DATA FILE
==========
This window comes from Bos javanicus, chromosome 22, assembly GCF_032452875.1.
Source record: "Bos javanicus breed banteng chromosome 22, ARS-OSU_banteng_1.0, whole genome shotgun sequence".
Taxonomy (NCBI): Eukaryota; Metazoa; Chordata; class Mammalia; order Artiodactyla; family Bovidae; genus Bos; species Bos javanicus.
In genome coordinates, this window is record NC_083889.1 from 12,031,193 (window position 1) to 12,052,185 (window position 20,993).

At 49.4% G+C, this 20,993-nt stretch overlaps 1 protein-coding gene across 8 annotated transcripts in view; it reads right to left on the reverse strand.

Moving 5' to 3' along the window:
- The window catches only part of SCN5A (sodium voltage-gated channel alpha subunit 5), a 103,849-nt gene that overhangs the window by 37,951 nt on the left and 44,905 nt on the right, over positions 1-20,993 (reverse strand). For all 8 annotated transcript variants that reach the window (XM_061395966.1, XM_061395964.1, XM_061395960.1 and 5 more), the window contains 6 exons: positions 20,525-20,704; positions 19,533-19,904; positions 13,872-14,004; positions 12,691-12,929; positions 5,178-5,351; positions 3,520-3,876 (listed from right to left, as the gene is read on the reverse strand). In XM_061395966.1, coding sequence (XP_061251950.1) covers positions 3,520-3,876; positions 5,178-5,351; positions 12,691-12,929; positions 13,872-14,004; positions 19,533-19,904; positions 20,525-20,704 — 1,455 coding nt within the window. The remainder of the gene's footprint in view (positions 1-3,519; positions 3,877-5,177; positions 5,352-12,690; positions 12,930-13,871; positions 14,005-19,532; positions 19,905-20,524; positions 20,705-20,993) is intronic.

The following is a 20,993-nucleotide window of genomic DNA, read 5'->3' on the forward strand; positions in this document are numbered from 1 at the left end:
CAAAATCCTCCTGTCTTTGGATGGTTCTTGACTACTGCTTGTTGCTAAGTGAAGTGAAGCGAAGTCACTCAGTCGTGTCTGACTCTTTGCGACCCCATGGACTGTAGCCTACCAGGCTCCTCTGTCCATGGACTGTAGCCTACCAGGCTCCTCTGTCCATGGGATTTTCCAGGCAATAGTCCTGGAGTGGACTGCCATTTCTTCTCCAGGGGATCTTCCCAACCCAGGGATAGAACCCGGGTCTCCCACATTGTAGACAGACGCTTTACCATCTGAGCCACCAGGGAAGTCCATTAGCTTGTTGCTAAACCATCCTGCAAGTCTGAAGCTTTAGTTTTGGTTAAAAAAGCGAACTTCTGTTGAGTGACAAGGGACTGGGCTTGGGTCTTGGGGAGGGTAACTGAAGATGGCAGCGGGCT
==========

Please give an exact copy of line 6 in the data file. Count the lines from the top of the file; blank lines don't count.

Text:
Moving 5' to 3' along the window: